Those following the Affordable Care Act’s twists and turns got another surprise today with dueling rulings from two U.S. appeals courts. At issue? An Internal Revenue Service regulation passed in conjunction with the health-care reform law that makes subsidies for health insurance available to certain middle- and low-income consumers.
In a 2-1 vote, the U.S. Court of Appeals for the District of Columbia invalidated the IRS regulation, ruling that the ACA doesn’t give the tax agency authorization to provide credits for subsidies on federal exchanges. Just two hours later, a Virginia appeals court came to the opposite conclusion, saying “we uphold the rule as a permissible exercise of the agency’s discretion.” The Obama administration said it would appeal the D.C. ruling.
Should it succeed, the D.C. ruling could put the accessibility and affordability at the cornerstone of Obamacare in jeopardy. The health-care law passed in 2010 requires most Americans to carry insurance or pay a penalty. A June report by the Department of Health and Human Services said those who qualify for tax credits have plans with premiums that cost 76 percent less, on average, than the full premium before tax credits.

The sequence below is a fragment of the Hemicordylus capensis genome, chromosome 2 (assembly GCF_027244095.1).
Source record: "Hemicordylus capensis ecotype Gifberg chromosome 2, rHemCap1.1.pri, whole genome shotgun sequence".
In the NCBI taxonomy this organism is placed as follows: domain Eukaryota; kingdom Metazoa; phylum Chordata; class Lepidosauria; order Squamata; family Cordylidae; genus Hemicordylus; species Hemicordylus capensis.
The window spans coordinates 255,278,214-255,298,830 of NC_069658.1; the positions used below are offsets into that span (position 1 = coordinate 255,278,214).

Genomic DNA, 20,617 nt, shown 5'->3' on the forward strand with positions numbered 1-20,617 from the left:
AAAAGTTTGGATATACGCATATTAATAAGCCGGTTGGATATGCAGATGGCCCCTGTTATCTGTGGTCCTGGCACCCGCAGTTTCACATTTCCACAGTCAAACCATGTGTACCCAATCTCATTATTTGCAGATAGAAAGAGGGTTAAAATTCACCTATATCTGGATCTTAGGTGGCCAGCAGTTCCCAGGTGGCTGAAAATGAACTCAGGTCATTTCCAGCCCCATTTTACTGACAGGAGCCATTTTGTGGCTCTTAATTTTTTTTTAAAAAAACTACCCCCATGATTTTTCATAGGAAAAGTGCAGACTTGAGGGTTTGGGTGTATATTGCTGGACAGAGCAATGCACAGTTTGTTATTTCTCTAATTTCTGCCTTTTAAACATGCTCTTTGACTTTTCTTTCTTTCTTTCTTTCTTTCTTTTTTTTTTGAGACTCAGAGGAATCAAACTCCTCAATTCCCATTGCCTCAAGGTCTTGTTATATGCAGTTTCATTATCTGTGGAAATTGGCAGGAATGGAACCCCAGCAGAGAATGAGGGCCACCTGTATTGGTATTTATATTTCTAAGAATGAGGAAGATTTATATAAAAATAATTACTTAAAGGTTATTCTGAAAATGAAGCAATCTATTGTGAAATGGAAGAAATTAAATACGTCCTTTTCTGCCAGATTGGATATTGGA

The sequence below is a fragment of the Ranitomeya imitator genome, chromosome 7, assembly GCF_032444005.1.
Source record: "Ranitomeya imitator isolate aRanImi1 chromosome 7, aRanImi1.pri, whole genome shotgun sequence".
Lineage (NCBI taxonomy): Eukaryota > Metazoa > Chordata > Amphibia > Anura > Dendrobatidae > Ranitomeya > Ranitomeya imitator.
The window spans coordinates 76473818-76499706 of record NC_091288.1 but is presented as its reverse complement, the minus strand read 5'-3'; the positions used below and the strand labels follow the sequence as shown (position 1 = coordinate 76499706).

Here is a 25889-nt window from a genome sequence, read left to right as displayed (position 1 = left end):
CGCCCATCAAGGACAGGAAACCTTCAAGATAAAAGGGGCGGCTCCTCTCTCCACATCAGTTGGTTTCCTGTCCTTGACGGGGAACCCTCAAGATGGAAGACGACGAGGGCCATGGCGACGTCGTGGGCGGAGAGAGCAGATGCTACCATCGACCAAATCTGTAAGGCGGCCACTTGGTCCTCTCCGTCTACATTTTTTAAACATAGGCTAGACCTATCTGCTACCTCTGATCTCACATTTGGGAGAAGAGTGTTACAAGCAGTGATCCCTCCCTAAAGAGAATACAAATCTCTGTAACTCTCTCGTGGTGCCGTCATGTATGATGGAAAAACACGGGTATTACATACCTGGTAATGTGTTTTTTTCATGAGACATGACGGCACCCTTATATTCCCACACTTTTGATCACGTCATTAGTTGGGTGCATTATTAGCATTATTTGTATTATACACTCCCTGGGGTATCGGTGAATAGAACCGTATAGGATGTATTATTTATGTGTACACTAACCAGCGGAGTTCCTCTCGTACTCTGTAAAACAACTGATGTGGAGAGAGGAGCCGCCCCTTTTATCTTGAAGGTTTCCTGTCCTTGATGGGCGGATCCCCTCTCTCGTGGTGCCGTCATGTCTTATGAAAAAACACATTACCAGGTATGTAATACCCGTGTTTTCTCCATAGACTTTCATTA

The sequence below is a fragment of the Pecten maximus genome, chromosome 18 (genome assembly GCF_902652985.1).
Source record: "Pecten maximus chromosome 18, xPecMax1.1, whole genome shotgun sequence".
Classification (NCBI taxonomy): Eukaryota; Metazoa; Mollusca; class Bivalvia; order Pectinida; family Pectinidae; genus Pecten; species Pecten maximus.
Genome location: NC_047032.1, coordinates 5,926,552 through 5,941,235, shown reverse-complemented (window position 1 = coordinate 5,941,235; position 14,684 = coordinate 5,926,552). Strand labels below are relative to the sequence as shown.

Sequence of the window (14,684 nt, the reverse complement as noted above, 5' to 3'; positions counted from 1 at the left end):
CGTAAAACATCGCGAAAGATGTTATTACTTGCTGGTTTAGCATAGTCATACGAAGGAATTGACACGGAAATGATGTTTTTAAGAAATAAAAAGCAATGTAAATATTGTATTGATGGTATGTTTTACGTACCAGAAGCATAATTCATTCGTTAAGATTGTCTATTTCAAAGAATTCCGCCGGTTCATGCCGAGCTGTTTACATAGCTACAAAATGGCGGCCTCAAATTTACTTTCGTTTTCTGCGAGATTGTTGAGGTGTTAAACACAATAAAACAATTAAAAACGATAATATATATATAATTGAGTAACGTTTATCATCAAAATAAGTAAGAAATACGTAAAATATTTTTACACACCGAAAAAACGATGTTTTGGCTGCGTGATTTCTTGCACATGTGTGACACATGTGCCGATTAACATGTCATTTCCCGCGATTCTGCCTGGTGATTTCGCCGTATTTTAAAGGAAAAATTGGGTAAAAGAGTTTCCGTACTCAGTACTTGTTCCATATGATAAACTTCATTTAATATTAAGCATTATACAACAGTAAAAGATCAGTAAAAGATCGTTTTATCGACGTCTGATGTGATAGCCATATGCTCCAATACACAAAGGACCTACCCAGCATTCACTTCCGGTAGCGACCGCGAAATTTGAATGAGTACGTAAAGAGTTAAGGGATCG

Currently, only 16 states and the District of Columbia offer state exchanges. According to the HHS, 68 percent of those who chose private health plans between October and April, 5.4 million people, obtained their coverage through a federal exchange, with most qualifying for subsidies.
If it stands, the D.C. ruling might also allow some employers to sidestep fines. Under the ACA, large employers pay tax penalties when their staffers purchase insurance on exchanges and receive federal subsidies.
The rulings are the latest for a law whose implementation has been plagued by delays and challenges. More change could still come as other courts decide the issue and the D.C. ruling is reviewed by a full appeals court.